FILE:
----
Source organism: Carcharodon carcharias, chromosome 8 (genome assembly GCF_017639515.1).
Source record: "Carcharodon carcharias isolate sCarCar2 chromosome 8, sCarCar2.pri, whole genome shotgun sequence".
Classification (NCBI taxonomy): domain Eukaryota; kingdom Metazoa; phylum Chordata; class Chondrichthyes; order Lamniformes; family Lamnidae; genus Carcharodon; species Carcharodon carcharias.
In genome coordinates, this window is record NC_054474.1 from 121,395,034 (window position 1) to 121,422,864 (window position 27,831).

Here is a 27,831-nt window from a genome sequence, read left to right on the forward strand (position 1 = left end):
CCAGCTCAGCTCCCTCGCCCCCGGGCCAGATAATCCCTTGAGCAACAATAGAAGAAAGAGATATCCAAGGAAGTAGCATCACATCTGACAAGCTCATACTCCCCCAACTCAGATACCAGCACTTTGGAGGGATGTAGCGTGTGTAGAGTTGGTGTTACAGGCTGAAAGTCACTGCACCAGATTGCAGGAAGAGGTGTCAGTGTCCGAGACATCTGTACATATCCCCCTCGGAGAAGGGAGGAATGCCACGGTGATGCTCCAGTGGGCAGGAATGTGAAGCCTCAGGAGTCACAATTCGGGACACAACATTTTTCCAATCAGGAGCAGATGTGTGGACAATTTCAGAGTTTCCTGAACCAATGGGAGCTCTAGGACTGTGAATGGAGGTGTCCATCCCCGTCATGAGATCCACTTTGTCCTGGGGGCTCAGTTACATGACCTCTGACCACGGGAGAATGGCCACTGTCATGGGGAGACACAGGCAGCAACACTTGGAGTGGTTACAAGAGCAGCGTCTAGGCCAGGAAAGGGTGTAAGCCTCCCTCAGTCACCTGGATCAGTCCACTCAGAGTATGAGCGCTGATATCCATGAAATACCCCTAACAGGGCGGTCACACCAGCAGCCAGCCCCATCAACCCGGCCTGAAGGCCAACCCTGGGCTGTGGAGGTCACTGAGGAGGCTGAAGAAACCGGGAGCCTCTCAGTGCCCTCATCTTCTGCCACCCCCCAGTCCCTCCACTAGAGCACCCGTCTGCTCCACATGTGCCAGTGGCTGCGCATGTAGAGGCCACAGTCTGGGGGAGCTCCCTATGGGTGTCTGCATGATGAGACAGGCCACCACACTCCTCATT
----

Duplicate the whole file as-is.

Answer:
Source organism: Carcharodon carcharias, chromosome 8 (genome assembly GCF_017639515.1).
Source record: "Carcharodon carcharias isolate sCarCar2 chromosome 8, sCarCar2.pri, whole genome shotgun sequence".
Classification (NCBI taxonomy): domain Eukaryota; kingdom Metazoa; phylum Chordata; class Chondrichthyes; order Lamniformes; family Lamnidae; genus Carcharodon; species Carcharodon carcharias.
In genome coordinates, this window is record NC_054474.1 from 121,395,034 (window position 1) to 121,422,864 (window position 27,831).

Here is a 27,831-nt window from a genome sequence, read left to right on the forward strand (position 1 = left end):
CCAGCTCAGCTCCCTCGCCCCCGGGCCAGATAATCCCTTGAGCAACAATAGAAGAAAGAGATATCCAAGGAAGTAGCATCACATCTGACAAGCTCATACTCCCCCAACTCAGATACCAGCACTTTGGAGGGATGTAGCGTGTGTAGAGTTGGTGTTACAGGCTGAAAGTCACTGCACCAGATTGCAGGAAGAGGTGTCAGTGTCCGAGACATCTGTACATATCCCCCTCGGAGAAGGGAGGAATGCCACGGTGATGCTCCAGTGGGCAGGAATGTGAAGCCTCAGGAGTCACAATTCGGGACACAACATTTTTCCAATCAGGAGCAGATGTGTGGACAATTTCAGAGTTTCCTGAACCAATGGGAGCTCTAGGACTGTGAATGGAGGTGTCCATCCCCGTCATGAGATCCACTTTGTCCTGGGGGCTCAGTTACATGACCTCTGACCACGGGAGAATGGCCACTGTCATGGGGAGACACAGGCAGCAACACTTGGAGTGGTTACAAGAGCAGCGTCTAGGCCAGGAAAGGGTGTAAGCCTCCCTCAGTCACCTGGATCAGTCCACTCAGAGTATGAGCGCTGATATCCATGAAATACCCCTAACAGGGCGGTCACACCAGCAGCCAGCCCCATCAACCCGGCCTGAAGGCCAACCCTGGGCTGTGGAGGTCACTGAGGAGGCTGAAGAAACCGGGAGCCTCTCAGTGCCCTCATCTTCTGCCACCCCCCAGTCCCTCCACTAGAGCACCCGTCTGCTCCACATGTGCCAGTGGCTGCGCATGTAGAGGCCACAGTCTGGGGGAGCTCCCTATGGGTGTCTGCATGATGAGACAGGCCACCACACTCCTCATT